Cire’ Rosenbaum’s path to jewelry design was not linear – she created displays at an antique shop in high school, taught knitting, worked in a framing shop and earned a degree in interior design before discovering her passion for jewelry. After working as a personal assistant for a local artist, Rosenbaum took to making jewelry in the guest room of her mother’s house. The rest is history.
Read about her story in the exclusive Modern Midwest Q&A.
Modern Midwest: Why jewelry? How did you find yourself to be where you are now?
Cire’ Rosenbaum: Why jewelry? I think it was because it was a combination of all my skills plus the love for it. It was the result of a perfect storm really. Going from making it at my parents to having a huge shared studio space took me over 5 years to achieve. When I first started making jewelry it was beaded with a mix of found objects and vintage charms. Now I can set stones and manipulate metal; it’s a huge contrast. But I couldn’t have gotten this far without persistence and the total love support of my family, husband and awesome friends, some of which have been buying work from the very beginning… when it wasn’t so good!
MM: What’s unique about your craft?
CR: There is nothing unique about making jewelry as a craft, a lot of people make jewelry. The uniqueness comes down to the individual piece. The definition of unique is ‘one of a kind.’ I think that is one thing that may set my work apart from other makers. I really like to create pieces that tell a story, that are one of a kind, that speak to the person who is purchasing it and they are the only one to have it. There is so much out there for jewelry that it is nice to have something special, handmade and unique. It’s easy for me to make these pieces because I use a lot of different techniques and each piece will never come out the same, even if I try. That is totally the beauty of anything handmade.
MM: Tell us a little more about your creative process.
CR: My creative process is pretty organic. I might have a sketch or idea in my head when I sit down to make something, but it almost never turns out that way! I am really into letting the materials guide me, stones, beads, colors, shapes and my mood dictate what the outcome will be. It sounds a little weird, but my jewelry kind of creates itself. When I think too hard about what I am going to make or what I want to make, then I will usually get ‘makers block.’ I turn on some good tunes, grab some coffee and go to work.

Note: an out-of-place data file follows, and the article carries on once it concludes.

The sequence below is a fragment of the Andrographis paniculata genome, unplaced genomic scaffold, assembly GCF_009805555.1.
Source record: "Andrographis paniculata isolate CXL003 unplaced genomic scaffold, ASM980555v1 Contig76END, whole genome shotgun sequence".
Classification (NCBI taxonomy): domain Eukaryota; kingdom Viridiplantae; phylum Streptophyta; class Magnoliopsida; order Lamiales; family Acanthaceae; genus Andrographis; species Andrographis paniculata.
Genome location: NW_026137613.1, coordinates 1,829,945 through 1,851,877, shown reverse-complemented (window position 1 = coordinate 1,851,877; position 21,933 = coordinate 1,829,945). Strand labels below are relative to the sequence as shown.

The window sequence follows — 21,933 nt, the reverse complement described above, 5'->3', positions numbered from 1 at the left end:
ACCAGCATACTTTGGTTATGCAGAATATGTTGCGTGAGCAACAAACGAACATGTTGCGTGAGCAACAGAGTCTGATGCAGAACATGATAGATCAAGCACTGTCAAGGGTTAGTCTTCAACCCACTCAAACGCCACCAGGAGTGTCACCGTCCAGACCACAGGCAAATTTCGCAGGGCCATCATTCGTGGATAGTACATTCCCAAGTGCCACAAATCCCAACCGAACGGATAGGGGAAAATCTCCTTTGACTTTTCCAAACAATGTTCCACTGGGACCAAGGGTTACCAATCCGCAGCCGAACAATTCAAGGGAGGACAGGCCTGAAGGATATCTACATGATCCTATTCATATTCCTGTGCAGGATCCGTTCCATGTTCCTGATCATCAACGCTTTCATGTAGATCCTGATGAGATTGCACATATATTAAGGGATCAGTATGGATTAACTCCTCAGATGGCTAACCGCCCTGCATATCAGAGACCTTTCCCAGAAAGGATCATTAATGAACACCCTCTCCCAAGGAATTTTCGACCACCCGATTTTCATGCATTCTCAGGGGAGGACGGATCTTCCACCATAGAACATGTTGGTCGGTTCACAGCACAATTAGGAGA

MM: What’s something new – or challenging – that you’re working on?
CR: I am constantly learning something new; a tip or trick for stone setting, figuring out how to best use a new tool, or managing orders and inquiries. I would love to say that 100% of my time is spent making, but the hardest and most challenging parts of my day is the time spent on all other things! I am currently (and I am sure I will always be) working on some sort of system to make running my business easier and more time efficient so I can get back to the making faster!
MM: Where do you get your inspiration?
CR: When I’m feeling like I need inspiration, the first place I usually go is an antique shop or on a long walk outside. Both of those places – though completely opposite – make my head spin with ideas and possibilities. I am drawn to the simple and the complex sides of nature. I love the mystery and stories behind objects and things you find hidden away in antique shops. I also love looking at ancient jewelry and writings from the past. All these things are constantly floating around in my head, but it’s up to my hands how they come to fruition.
MM: We’ve noticed that you’re based out of Wisconsin and have a lot of love for the Midwest. For you, what makes the Midwest, specifically Madison, great?
CR: I love Madison so much – the East side is where I grew up! Madison is great because it has this big city feel with small town charm and there are always open arms for anything new like art, music, food and culture. It’s a great hub for creatives of all types; there is a big support network and I love that.
Rosenbaum’s story continues on the Modern Midwest Instagram page.